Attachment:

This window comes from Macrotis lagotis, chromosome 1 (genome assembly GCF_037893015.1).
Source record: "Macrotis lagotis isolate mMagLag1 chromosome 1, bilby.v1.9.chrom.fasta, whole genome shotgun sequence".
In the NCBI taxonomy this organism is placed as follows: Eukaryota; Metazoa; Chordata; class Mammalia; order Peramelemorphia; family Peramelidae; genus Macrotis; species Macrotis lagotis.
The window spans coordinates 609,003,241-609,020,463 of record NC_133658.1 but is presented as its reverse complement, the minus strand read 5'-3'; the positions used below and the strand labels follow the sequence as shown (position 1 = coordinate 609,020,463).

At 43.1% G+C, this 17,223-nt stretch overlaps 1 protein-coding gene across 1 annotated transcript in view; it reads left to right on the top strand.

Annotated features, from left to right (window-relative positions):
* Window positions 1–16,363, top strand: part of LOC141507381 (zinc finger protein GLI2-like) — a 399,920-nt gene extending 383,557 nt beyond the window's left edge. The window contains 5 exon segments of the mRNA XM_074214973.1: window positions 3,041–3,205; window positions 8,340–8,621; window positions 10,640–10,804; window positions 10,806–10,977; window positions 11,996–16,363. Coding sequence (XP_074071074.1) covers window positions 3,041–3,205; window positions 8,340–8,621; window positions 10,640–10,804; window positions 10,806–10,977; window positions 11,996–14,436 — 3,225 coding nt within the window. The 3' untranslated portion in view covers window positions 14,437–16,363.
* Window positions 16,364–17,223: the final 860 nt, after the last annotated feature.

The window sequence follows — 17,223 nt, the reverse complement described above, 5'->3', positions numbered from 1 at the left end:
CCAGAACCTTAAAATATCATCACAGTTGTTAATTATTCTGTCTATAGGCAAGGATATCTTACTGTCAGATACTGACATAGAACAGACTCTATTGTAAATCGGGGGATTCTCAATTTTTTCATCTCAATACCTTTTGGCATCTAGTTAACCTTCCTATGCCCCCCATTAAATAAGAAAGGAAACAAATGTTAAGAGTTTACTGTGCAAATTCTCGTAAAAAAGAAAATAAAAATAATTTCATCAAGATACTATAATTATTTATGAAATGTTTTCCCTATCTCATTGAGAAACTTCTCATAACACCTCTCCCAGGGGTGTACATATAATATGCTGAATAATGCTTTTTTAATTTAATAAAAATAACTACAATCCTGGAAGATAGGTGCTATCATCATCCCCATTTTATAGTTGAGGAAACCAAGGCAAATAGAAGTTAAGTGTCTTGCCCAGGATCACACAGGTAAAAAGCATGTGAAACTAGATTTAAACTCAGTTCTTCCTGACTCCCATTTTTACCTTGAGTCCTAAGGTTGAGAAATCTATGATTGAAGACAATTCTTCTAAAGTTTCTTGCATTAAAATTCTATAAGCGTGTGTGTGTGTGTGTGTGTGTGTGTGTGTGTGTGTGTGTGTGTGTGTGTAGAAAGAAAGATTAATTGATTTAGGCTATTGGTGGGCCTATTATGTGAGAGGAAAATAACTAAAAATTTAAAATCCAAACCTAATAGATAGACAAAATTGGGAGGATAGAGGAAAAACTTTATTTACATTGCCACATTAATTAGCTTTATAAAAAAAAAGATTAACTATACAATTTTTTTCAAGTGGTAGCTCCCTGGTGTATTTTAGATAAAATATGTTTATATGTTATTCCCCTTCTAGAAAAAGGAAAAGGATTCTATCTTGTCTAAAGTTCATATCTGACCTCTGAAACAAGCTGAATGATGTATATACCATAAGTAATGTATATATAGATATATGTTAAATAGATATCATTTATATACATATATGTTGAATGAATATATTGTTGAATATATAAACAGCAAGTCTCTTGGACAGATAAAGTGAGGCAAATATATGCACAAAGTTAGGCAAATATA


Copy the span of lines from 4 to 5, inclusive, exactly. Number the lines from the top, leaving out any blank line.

The window spans coordinates 609,003,241-609,020,463 of record NC_133658.1 but is presented as its reverse complement, the minus strand read 5'-3'; the positions used below and the strand labels follow the sequence as shown (position 1 = coordinate 609,020,463).

At 43.1% G+C, this 17,223-nt stretch overlaps 1 protein-coding gene across 1 annotated transcript in view; it reads left to right on the top strand.